FOR FANS ONLY
Random House, 1962
This huge first novel contains a lot of what we now recognize as “Philip Roth”: detached Jewish protagonist, marriages ranging from uneasy to horrid, illicit sex (at least by the standards of the day—the book’s set in the fifties). But the voice is curiously neutral, lacking much of the whipped-up frenzy of later Roth.
Random House, 1971
Pre-Watergate satire featuring Trick E. Dixon, who schemes against Boy Scouts, nukes Copenhagen, and stands up for the voting rights of the unborn. Funny but musty.
Holt, Rinehart and Winston, 1972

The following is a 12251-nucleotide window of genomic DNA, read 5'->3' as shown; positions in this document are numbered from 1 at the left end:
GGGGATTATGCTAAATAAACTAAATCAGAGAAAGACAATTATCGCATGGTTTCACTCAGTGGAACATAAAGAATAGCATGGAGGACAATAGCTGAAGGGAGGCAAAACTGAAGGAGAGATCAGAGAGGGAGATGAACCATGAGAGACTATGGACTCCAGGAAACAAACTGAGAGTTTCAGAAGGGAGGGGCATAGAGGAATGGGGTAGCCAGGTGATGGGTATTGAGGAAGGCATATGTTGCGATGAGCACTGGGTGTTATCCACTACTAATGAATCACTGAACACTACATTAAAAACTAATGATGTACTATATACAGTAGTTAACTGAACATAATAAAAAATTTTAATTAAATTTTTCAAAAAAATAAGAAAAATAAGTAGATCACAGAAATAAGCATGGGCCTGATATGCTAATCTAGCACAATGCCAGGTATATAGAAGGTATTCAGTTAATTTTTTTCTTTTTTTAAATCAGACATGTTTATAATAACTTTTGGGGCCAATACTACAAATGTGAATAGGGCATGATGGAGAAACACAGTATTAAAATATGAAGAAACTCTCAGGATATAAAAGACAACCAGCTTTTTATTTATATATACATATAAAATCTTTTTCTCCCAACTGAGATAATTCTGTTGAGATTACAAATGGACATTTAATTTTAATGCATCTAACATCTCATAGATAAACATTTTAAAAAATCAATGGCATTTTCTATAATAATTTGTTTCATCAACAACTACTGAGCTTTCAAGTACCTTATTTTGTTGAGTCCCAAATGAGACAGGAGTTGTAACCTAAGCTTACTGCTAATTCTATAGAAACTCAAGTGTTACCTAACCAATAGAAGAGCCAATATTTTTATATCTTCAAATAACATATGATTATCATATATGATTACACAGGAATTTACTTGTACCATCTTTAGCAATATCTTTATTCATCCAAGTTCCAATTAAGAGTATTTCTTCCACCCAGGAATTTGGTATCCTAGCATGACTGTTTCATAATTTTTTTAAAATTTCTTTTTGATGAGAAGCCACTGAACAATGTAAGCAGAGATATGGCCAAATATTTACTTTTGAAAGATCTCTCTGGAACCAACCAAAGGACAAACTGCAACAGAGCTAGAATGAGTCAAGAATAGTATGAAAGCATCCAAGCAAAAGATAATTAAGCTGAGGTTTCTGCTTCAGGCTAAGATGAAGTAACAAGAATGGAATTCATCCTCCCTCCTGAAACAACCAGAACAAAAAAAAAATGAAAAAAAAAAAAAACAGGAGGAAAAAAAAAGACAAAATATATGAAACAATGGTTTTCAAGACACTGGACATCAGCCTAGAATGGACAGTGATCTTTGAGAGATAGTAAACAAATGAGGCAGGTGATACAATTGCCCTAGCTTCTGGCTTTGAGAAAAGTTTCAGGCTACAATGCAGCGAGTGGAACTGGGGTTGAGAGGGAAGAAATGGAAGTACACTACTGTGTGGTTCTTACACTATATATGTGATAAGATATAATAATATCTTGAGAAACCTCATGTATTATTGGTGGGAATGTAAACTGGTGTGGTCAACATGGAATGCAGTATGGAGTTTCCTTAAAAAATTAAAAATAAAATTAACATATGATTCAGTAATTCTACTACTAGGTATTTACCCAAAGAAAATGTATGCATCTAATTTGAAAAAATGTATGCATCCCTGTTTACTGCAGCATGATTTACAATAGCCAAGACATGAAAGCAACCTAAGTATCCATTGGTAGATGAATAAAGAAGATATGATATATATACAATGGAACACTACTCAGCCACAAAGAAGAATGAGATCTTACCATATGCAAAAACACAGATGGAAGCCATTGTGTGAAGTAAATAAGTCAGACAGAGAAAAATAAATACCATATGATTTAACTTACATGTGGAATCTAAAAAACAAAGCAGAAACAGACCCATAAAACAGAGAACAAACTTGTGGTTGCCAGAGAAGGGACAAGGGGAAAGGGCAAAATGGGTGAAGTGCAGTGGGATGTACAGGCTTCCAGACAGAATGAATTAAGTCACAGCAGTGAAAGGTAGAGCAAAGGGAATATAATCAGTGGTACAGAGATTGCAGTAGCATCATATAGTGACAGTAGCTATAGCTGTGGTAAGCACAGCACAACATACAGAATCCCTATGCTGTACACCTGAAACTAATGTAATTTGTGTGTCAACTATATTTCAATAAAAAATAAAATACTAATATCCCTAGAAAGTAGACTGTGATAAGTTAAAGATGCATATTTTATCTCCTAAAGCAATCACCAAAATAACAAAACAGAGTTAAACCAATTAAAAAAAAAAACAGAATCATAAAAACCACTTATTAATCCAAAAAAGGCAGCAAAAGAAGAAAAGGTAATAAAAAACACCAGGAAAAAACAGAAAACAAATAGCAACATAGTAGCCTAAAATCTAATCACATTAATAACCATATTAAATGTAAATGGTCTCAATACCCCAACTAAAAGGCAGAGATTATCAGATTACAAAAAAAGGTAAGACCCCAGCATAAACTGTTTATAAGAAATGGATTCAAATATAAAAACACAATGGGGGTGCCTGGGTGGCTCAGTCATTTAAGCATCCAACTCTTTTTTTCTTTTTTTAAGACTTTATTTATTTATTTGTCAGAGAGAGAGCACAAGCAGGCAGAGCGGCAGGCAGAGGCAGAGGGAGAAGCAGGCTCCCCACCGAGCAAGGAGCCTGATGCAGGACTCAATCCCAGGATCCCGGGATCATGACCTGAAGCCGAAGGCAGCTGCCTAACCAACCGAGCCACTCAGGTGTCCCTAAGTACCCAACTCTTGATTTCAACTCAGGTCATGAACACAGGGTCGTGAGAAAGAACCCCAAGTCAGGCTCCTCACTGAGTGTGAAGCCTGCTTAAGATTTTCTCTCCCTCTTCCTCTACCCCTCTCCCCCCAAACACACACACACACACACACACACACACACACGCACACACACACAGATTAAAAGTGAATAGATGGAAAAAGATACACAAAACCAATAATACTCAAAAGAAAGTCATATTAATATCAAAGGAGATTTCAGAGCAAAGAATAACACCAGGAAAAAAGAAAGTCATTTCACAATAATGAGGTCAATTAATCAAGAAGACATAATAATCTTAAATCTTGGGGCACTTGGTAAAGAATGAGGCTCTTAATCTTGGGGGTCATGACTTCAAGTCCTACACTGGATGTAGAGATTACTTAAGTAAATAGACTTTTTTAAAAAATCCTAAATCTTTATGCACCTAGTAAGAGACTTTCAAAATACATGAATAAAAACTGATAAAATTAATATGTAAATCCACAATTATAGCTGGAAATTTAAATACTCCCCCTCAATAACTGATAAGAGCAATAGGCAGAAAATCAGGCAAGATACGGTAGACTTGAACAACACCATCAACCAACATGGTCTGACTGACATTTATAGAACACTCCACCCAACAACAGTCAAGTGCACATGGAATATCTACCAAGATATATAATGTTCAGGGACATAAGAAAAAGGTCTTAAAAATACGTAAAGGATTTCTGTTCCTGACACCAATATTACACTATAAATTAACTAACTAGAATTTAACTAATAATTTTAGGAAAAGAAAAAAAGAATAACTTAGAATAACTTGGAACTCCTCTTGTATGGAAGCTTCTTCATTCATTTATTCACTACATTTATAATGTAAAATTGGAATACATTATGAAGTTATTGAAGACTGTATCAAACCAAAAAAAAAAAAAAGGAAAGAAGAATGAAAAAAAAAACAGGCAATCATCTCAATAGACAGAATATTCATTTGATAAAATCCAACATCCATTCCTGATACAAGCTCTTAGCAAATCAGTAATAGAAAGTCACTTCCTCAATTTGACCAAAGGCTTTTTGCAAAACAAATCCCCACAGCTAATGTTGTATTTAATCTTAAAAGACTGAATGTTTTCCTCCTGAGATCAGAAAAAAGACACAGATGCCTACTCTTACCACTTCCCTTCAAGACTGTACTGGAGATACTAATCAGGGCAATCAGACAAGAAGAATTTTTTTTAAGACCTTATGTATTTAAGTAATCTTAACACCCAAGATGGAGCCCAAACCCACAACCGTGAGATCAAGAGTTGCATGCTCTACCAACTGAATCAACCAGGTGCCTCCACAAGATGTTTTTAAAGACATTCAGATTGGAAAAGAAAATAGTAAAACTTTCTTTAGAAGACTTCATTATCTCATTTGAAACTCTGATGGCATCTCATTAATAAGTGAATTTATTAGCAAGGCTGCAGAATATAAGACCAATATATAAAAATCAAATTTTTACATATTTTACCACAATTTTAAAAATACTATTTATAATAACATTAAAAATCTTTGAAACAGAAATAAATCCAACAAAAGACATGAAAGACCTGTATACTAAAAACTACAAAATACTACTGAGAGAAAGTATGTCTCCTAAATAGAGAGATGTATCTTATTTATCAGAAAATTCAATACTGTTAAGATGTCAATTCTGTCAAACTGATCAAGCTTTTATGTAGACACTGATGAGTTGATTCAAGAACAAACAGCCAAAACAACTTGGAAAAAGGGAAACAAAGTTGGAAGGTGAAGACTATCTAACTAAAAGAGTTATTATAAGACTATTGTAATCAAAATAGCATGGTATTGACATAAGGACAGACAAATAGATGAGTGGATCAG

David Kepesh makes his debut as a lit scholar (specializing in Kafka) turned overnight into a 155-pound female breast. Naturally, he has a bit to say about that.
The Dying Animal
Houghton Mifflin, 2001
Eros and Thanatos are in constant battle in this slenderest of Roth novels—the last Kepesh book—and everyone knows who wins in the end.
When She Was Good
Random House, 1967
No Jews, no Newark, no jokes! You might mistake this for second-tier Updike—especially given that the sex is furtive, guilty, and banal.
The Great American Novel
Henry Holt, 1991
This balls-out (as it were) baseball farce is an acquired taste—and even the book’s fans admit it’s too long by a third.